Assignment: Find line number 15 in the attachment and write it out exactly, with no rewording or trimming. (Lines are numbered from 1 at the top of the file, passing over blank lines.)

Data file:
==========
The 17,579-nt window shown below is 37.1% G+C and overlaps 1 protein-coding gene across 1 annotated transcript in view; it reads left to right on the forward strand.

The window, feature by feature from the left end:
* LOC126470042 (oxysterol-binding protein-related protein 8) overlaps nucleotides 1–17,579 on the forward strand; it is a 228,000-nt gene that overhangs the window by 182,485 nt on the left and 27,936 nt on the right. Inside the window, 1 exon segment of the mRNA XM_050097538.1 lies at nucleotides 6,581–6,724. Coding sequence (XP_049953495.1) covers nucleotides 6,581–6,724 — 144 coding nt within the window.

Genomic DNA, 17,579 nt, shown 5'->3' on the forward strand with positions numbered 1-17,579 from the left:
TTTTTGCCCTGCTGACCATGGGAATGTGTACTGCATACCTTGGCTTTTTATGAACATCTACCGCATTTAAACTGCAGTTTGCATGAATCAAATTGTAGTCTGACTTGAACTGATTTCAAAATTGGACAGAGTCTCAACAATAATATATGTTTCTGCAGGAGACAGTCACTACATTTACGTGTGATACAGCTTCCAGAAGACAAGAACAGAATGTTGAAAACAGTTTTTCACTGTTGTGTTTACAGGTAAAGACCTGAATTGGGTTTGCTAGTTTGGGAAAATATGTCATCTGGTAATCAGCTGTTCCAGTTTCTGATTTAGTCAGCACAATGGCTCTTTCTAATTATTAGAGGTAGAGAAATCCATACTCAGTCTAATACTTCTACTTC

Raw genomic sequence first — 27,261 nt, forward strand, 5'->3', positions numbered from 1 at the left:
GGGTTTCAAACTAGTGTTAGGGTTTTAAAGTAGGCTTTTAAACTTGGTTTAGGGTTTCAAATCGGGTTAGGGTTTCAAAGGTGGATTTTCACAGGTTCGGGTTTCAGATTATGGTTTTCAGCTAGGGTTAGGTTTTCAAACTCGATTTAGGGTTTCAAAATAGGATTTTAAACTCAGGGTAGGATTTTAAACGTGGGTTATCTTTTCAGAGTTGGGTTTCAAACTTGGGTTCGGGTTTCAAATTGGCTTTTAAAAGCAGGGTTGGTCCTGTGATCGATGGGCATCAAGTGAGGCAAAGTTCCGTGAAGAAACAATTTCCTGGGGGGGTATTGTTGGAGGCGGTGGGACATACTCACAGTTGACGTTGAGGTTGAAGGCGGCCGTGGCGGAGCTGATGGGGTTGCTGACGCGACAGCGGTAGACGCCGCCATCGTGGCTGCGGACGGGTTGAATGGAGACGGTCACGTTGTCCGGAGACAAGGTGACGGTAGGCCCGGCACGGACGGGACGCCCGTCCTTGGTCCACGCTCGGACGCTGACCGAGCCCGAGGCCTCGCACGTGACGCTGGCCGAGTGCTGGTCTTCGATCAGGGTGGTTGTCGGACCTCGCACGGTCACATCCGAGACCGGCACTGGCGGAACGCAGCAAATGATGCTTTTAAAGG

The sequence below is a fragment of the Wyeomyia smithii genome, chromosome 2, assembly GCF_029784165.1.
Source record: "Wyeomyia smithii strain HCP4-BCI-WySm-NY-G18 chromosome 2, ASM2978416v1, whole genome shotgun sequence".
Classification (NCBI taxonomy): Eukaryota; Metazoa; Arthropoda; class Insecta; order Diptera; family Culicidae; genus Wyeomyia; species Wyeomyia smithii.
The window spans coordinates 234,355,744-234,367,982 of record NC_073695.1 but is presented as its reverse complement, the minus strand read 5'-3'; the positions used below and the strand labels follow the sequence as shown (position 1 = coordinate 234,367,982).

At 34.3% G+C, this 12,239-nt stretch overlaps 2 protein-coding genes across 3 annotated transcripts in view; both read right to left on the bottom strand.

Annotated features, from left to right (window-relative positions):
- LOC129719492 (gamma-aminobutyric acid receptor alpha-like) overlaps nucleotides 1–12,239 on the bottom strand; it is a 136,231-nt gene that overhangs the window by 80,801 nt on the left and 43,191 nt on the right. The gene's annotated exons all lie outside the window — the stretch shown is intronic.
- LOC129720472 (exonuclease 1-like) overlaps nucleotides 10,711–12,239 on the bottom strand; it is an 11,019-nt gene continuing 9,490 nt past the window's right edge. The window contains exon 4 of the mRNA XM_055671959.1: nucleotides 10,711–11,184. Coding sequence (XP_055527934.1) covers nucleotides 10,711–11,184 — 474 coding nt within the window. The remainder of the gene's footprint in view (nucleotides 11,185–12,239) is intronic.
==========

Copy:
- LOC129720472 (exonuclease 1-like) overlaps nucleotides 10,711–12,239 on the bottom strand; it is an 11,019-nt gene continuing 9,490 nt past the window's right edge. The window contains exon 4 of the mRNA XM_055671959.1: nucleotides 10,711–11,184. Coding sequence (XP_055527934.1) covers nucleotides 10,711–11,184 — 474 coding nt within the window. The remainder of the gene's footprint in view (nucleotides 11,185–12,239) is intronic.